So, uh, find a time in the week, even if it’s once a week, where you can sit down with a pen and paper. Doesn’t have to be a journal. I love journaling, but who cares how you do it? You just need to get stuff out. When my sister called me and told me that. My pie tasted terrible. That made me mad. That one child just never leaves me alone. Why does there have to be so much dirt getting trapped in the kitchen every day? I tell people, just get it all out, any of the thoughts that are happening, and see what emotion comes up for you when you get your thoughts out. I call it a, uh, thought dump. If you just do a thought dump and see what’s in there, the emotions are going to come with it, and then give yourself time to feel it. Either way, either name the emotion and recognize it and let yourself have a moment to have it, or if you don’t know what the emotion is, see where you feel it in your body.
You know this Rianon and anyone who went to the Renew Your Mind boot camp, uh, we went through an emotions worksheet. Well, we might not have gone through it at boot camp, but I gave it to everybody. In the beginning of the level one of my coaching program. We talk about emotions, but then we spend time feeling it in our body. We just pick an emotion, and then we start asking ourselves questions about it. Where do I feel it? Or if you don’t know what the emotion is, you just do the thought dump. I’m feeling something in my body. What am I feeling? And it can be very subtle, so I have to tell you, it can be nuanced. When you do this, at first, you need to be still, and you need to have a little bit of space. But even if you can do this for a few minutes, once a week, you will be processing your emotions.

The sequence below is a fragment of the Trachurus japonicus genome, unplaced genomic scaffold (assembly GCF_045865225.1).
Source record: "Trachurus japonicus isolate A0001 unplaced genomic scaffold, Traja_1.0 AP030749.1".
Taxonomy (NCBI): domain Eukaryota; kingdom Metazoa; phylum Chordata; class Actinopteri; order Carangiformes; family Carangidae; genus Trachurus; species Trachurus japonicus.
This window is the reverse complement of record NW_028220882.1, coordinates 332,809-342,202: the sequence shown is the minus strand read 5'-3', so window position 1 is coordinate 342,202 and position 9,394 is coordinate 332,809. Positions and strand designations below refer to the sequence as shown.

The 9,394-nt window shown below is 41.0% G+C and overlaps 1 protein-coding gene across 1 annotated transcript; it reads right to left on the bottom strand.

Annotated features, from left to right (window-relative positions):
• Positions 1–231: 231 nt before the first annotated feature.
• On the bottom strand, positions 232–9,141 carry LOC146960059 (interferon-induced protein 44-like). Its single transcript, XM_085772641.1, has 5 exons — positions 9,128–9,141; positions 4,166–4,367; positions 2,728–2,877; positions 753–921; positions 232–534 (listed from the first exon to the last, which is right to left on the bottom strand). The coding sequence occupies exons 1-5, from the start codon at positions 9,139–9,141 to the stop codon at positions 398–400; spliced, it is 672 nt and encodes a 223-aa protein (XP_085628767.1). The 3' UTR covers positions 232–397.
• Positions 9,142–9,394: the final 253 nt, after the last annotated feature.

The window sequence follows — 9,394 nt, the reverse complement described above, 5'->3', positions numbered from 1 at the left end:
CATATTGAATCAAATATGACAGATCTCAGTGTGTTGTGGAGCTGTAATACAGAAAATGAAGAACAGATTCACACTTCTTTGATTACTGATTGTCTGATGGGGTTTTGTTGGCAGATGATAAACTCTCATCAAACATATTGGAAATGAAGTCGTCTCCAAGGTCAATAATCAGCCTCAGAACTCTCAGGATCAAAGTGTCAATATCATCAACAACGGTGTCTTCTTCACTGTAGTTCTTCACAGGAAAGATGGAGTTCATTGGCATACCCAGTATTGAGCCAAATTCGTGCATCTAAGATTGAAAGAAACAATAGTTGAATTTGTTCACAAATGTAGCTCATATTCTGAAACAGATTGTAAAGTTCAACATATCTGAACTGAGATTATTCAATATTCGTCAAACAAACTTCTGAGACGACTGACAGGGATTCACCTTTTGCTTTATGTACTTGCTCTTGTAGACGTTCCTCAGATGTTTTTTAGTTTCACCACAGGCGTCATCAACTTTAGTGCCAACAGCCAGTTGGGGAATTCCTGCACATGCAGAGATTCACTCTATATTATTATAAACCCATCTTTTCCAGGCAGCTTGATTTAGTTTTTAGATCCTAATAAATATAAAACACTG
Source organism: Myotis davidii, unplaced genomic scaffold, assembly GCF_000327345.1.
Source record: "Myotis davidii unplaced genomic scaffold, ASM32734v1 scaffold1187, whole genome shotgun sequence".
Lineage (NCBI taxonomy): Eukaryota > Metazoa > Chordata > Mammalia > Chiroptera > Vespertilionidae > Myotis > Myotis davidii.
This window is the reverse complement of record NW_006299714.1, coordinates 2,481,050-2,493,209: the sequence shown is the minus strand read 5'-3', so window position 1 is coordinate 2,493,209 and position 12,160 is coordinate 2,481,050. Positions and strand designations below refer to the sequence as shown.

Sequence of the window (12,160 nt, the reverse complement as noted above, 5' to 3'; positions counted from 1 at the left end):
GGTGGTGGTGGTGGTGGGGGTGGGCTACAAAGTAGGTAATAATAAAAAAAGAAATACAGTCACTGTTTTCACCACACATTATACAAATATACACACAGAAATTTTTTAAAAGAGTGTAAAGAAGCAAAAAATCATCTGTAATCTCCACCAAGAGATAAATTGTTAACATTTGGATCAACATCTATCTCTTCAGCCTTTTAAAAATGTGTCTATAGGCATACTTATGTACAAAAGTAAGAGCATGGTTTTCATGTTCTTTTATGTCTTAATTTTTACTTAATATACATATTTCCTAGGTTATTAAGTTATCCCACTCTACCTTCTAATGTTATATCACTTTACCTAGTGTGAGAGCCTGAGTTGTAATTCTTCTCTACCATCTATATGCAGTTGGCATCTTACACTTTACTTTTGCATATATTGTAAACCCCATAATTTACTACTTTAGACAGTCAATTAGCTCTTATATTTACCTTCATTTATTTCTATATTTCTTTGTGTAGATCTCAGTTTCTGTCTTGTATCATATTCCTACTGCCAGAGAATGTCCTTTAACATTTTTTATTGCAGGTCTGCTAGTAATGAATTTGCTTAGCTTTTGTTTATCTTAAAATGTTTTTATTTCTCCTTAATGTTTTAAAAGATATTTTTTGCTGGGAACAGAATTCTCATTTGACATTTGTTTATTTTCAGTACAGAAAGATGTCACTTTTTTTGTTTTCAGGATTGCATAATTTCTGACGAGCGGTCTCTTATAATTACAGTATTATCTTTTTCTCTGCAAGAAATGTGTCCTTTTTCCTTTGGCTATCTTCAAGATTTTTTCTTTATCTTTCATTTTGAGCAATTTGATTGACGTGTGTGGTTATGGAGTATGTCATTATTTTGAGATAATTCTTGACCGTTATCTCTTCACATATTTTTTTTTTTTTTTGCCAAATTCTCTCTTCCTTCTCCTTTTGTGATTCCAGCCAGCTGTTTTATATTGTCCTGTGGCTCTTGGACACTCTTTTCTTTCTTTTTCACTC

So you ask things like, where am I feeling it in my body? I’ll just do, like, frustration right now. This is what it might sound like for me. Where am I feeling at my body? My shoulders feel tense. My jaw feels tense. I’m clenching my teeth. It feels tight. Like, all my muscles in my shoulders, neck, and jaw are squishing together. If I gave it a color, I would say it’s a deep red. It feels a little warm. It’s not super hot, but if I could touch it, it’s definitely warm. If I could touch it and push on it with my fingers, it would be kind of like rubbery and slightly squishy, but not much like a really tight, pumped up ball because there’s so much pressure in there. I feel that frustration and just keep noticing it until it starts to dissipate.
That’s actually the processing of that energy of that emotion, and it releases. Now, I’m no longer stuffing that down into the corners, ready to bounce out whenever, but I’ve allowed it to have space to exist and then dissipate. So I kind of think of, like, if it could come out of my body in, like, a puff of smoke, and then you see it but then it just vanishes. We’ve let it out. Mhm. And there’s a lot of other ways to get off the roller coasters of emotions. I’d need to talk to whoever this person is. If you haven’t done a free coaching call, you can definitely do that. I would love to talk with you more about your specific experience with this roller coaster of emotions, and I can help you more specifically, but that’s a great place to start if you’re just working on this on your own. So tell me now, I talked a lot. What do you think of that?